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Sarah reviews Vue.js snippets that aid in coding productivity.

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Transcript from the "Vue Snippets" Lesson

[00:00:00]
>> Sarah Drasner: Okay, so let's' go over this Vue file extension for a moment because if you haven't worked with view, you won't have come across it before. I used a bunch of snippets when we were doing that last Vue CLI build, because I think that they help me be really productive.

[00:00:16] I have one for Sublime. There's one for Atom. I think that that's version 1.x. I'm not sure if they've upgraded yet, so just a warning there. There's one for vscode. There's also a thing called Vetur for vscode, which will probably end up making me switch code editors. There's a person who loves view over on the vscode team.

[00:00:36] And he's made this beautiful suite that's very, very feature rich. So definitely check that out. And there's a link to that there. So we looked at this file really, really quickly, but I kind of glossed over these style scoped area. What that style scoped tag will let us do is write styles only for that component.

[00:01:02] So if you've worked with CSS modules before, this will sounds familiar to you. If I write style scoped in that area, even if I used that class selector somewhere else in the application, it's going to be scoped only to that Vue file, which actually helps me keep everything tight and organized, especially if you have just the one off thing.

[00:01:26] That happens pretty often. You have a bunch of global styles that you need for everything. You need to use a certain font. You need to use a certain line height. And then when you're using that style scoped tag you're gonna have a few, okay, just this element needs this weird amount of padding.

[00:01:43] That is really, really useful there. It's really, really great for a slots too. So we're gonna dig into that in just a second. So to @import styles, if you've used Sass before, if you wanted to do @import and put in your assets folder, a main.css file, you'd have to run a NPM installer, style loader, and then you could do so.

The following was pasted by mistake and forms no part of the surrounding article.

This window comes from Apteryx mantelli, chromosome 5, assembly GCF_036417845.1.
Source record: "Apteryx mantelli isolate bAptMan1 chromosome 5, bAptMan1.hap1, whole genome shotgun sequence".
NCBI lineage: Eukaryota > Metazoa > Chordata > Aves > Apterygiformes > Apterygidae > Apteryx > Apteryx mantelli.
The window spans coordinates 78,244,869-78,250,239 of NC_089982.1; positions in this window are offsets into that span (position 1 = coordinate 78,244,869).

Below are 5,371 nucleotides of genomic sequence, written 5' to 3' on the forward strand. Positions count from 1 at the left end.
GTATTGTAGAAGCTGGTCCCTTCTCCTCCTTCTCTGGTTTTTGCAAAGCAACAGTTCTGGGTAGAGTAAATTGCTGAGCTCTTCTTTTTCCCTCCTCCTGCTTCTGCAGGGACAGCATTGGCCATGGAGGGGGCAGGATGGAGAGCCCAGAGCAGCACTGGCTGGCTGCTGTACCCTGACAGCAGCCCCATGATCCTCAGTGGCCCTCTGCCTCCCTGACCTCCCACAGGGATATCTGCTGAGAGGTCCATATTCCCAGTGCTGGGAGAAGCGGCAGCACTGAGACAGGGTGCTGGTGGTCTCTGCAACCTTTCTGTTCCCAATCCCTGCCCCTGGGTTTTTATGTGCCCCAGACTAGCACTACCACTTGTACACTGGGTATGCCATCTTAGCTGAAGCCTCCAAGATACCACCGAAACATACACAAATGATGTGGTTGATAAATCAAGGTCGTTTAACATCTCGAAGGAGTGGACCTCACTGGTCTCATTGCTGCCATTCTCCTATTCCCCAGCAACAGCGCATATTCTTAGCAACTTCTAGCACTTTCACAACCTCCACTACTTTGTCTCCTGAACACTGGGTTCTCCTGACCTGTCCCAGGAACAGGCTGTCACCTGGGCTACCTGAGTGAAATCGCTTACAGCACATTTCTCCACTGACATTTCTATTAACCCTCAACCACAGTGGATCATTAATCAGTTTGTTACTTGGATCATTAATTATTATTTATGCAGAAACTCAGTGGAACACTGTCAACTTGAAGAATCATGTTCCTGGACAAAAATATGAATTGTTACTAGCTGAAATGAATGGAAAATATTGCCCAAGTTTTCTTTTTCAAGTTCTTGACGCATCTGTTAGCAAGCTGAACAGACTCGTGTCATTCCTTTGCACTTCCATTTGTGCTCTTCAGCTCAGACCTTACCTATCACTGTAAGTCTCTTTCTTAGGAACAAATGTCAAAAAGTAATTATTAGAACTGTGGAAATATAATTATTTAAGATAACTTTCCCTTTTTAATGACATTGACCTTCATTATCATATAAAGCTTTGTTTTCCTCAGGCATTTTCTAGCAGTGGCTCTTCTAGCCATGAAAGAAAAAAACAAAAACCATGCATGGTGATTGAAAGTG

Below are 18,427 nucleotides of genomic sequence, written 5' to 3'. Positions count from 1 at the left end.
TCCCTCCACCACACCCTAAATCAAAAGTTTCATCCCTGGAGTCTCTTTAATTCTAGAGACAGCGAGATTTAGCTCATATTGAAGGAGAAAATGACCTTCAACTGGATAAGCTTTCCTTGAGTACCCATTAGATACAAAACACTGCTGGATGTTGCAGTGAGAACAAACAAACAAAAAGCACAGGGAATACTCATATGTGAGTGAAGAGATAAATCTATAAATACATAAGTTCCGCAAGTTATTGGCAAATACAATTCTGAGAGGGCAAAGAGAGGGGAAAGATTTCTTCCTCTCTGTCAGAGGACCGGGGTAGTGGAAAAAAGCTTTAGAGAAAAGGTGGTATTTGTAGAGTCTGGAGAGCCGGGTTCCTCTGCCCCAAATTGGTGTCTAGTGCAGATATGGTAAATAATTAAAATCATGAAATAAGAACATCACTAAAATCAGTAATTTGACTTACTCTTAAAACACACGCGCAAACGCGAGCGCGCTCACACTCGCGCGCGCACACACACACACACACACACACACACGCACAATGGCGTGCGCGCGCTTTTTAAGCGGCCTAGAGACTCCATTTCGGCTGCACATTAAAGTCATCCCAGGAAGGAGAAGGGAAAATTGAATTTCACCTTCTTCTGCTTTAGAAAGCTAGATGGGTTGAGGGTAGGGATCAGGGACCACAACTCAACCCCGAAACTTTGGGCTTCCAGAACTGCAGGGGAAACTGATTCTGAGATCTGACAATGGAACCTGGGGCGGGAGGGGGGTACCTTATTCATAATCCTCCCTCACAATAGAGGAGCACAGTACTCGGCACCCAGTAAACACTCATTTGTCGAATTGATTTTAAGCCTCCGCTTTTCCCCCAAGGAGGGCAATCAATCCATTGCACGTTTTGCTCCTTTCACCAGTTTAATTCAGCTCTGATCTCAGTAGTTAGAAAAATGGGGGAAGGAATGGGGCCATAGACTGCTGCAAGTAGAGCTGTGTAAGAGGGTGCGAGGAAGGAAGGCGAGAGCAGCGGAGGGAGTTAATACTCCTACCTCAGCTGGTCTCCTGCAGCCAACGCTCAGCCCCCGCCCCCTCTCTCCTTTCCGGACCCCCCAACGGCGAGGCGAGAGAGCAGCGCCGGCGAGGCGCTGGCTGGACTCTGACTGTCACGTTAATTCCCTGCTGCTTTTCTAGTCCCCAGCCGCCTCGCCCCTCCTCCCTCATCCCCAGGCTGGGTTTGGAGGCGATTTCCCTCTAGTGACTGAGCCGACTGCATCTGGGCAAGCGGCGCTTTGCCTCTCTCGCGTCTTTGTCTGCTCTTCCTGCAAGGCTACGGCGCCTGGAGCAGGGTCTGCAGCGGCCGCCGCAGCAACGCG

[00:02:11] We're not gonna do that today, but that's basically how you would create that import. So, we had kind of talked about this black label, white label, and we have these slots, and things like that. And how we can have different things based on, we're basically styling these based on that component and just putting everything else inside of a slot in order to style it.

[00:02:35] And when we were working with CodePen what we had to do was this crazy thing where we had to go and say div class black, .black .label, .black .bottle, .black .wine-text, .black .flor, .black .bking. And that's fine. It works, but it's also not very elegant. So what we can end up doing when we move to the CLI in that style scoped tag is in that, inside that component itself I'm using style scoped and I'm just saying label, bottle, all of these things.

[00:03:12] And it's gonna make sure that in my black component I have all of those things available to us. So if you want to actually check out the real build of this, I have the CodePen build, and then I have a repo full of the actual build. So we could go into the src folder here, go into components.

[00:03:31] And then you could see there's that template with the slot inside, and the style scoped tag, and we have a bunch of styles that will only work. And that's a really kind of nice use for switching out a bunch of stuff. If you have client that has a bunch of different templates and you need to style a bunch of different things, you could actually probably wrap that in a component that uses a slot and use a style scoped tag